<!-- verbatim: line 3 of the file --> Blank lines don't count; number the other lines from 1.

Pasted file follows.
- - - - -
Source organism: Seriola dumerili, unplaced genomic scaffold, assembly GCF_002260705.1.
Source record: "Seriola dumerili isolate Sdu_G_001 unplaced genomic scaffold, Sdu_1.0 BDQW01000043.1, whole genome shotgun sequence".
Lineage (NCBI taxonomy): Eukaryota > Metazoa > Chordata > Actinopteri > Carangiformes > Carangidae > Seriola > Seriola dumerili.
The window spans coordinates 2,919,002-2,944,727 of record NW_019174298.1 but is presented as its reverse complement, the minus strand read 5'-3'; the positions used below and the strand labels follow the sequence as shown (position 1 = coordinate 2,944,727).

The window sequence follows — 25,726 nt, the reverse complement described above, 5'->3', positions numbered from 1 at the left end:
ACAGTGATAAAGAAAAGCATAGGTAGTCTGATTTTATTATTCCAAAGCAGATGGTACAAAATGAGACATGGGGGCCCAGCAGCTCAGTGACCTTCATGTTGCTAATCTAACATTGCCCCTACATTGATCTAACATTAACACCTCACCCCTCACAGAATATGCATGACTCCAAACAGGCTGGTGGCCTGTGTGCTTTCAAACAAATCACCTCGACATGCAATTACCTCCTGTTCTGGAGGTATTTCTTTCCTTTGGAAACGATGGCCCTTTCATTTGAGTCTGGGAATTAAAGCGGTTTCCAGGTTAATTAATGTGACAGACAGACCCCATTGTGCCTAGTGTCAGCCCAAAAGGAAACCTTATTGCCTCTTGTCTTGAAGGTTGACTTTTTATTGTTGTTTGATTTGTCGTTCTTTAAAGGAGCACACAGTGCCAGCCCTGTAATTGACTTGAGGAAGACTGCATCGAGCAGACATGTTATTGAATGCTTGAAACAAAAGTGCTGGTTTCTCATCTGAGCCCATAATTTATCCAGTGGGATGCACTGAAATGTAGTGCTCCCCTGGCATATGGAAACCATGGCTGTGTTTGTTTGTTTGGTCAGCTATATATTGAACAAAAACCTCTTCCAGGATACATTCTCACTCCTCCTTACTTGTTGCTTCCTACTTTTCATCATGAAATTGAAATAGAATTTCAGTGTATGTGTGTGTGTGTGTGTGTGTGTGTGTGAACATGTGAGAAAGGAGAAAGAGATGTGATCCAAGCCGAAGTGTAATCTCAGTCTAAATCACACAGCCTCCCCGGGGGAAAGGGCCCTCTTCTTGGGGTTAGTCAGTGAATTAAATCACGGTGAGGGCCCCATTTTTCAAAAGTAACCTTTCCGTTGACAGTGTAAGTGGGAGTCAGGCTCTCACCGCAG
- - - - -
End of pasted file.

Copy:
Lineage (NCBI taxonomy): Eukaryota > Metazoa > Chordata > Actinopteri > Carangiformes > Carangidae > Seriola > Seriola dumerili.